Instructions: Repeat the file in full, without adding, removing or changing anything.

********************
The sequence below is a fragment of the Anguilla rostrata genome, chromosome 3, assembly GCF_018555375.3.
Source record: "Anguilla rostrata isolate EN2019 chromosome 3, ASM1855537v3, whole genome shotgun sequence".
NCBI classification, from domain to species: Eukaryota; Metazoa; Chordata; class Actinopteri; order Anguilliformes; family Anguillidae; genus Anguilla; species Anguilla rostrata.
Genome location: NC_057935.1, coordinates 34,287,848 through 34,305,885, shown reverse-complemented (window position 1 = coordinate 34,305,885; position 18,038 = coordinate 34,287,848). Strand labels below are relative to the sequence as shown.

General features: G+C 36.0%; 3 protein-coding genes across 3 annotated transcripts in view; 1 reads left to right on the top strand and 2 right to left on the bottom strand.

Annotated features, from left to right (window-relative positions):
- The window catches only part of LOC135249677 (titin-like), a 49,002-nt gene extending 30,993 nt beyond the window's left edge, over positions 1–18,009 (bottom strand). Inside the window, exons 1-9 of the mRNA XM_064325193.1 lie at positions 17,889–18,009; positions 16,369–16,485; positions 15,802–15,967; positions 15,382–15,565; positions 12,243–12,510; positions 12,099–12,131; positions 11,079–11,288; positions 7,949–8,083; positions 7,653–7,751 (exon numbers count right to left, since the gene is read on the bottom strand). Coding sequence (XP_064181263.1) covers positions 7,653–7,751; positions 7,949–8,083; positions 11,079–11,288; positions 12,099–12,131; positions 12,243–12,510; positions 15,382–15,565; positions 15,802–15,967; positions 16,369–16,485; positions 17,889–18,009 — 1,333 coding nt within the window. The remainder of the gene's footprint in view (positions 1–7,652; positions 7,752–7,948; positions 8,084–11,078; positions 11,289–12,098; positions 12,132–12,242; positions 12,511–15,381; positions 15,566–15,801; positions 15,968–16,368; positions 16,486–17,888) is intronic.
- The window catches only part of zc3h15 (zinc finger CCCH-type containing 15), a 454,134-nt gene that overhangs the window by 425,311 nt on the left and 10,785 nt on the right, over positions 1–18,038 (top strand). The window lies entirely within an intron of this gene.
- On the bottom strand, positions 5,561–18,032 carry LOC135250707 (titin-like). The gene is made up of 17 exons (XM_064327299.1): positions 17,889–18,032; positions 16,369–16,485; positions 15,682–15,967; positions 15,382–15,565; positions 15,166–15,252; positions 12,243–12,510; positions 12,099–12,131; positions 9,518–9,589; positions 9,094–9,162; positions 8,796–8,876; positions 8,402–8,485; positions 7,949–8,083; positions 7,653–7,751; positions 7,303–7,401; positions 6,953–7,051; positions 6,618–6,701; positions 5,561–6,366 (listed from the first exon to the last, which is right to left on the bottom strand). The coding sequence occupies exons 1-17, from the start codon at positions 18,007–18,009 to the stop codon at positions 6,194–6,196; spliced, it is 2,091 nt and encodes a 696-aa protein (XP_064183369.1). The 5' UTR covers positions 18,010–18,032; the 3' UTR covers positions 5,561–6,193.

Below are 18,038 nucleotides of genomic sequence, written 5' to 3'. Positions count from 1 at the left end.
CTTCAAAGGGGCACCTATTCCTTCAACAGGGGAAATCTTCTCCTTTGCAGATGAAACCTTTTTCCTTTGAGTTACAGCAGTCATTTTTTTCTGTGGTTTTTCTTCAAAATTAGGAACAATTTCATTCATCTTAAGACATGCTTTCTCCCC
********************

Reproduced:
The sequence below is a fragment of the Anguilla rostrata genome, chromosome 3, assembly GCF_018555375.3.
Source record: "Anguilla rostrata isolate EN2019 chromosome 3, ASM1855537v3, whole genome shotgun sequence".
NCBI classification, from domain to species: Eukaryota; Metazoa; Chordata; class Actinopteri; order Anguilliformes; family Anguillidae; genus Anguilla; species Anguilla rostrata.
Genome location: NC_057935.1, coordinates 34,287,848 through 34,305,885, shown reverse-complemented (window position 1 = coordinate 34,305,885; position 18,038 = coordinate 34,287,848). Strand labels below are relative to the sequence as shown.

General features: G+C 36.0%; 3 protein-coding genes across 3 annotated transcripts in view; 1 reads left to right on the top strand and 2 right to left on the bottom strand.

Annotated features, from left to right (window-relative positions):
- The window catches only part of LOC135249677 (titin-like), a 49,002-nt gene extending 30,993 nt beyond the window's left edge, over positions 1–18,009 (bottom strand). Inside the window, exons 1-9 of the mRNA XM_064325193.1 lie at positions 17,889–18,009; positions 16,369–16,485; positions 15,802–15,967; positions 15,382–15,565; positions 12,243–12,510; positions 12,099–12,131; positions 11,079–11,288; positions 7,949–8,083; positions 7,653–7,751 (exon numbers count right to left, since the gene is read on the bottom strand). Coding sequence (XP_064181263.1) covers positions 7,653–7,751; positions 7,949–8,083; positions 11,079–11,288; positions 12,099–12,131; positions 12,243–12,510; positions 15,382–15,565; positions 15,802–15,967; positions 16,369–16,485; positions 17,889–18,009 — 1,333 coding nt within the window. The remainder of the gene's footprint in view (positions 1–7,652; positions 7,752–7,948; positions 8,084–11,078; positions 11,289–12,098; positions 12,132–12,242; positions 12,511–15,381; positions 15,566–15,801; positions 15,968–16,368; positions 16,486–17,888) is intronic.
- The window catches only part of zc3h15 (zinc finger CCCH-type containing 15), a 454,134-nt gene that overhangs the window by 425,311 nt on the left and 10,785 nt on the right, over positions 1–18,038 (top strand). The window lies entirely within an intron of this gene.
- On the bottom strand, positions 5,561–18,032 carry LOC135250707 (titin-like). The gene is made up of 17 exons (XM_064327299.1): positions 17,889–18,032; positions 16,369–16,485; positions 15,682–15,967; positions 15,382–15,565; positions 15,166–15,252; positions 12,243–12,510; positions 12,099–12,131; positions 9,518–9,589; positions 9,094–9,162; positions 8,796–8,876; positions 8,402–8,485; positions 7,949–8,083; positions 7,653–7,751; positions 7,303–7,401; positions 6,953–7,051; positions 6,618–6,701; positions 5,561–6,366 (listed from the first exon to the last, which is right to left on the bottom strand). The coding sequence occupies exons 1-17, from the start codon at positions 18,007–18,009 to the stop codon at positions 6,194–6,196; spliced, it is 2,091 nt and encodes a 696-aa protein (XP_064183369.1). The 5' UTR covers positions 18,010–18,032; the 3' UTR covers positions 5,561–6,193.

Below are 18,038 nucleotides of genomic sequence, written 5' to 3'. Positions count from 1 at the left end.
CTTCAAAGGGGCACCTATTCCTTCAACAGGGGAAATCTTCTCCTTTGCAGATGAAACCTTTTTCCTTTGAGTTACAGCAGTCATTTTTTTCTGTGGTTTTTCTTCAAAATTAGGAACAATTTCATTCATCTTAAGACATGCTTTCTCCCC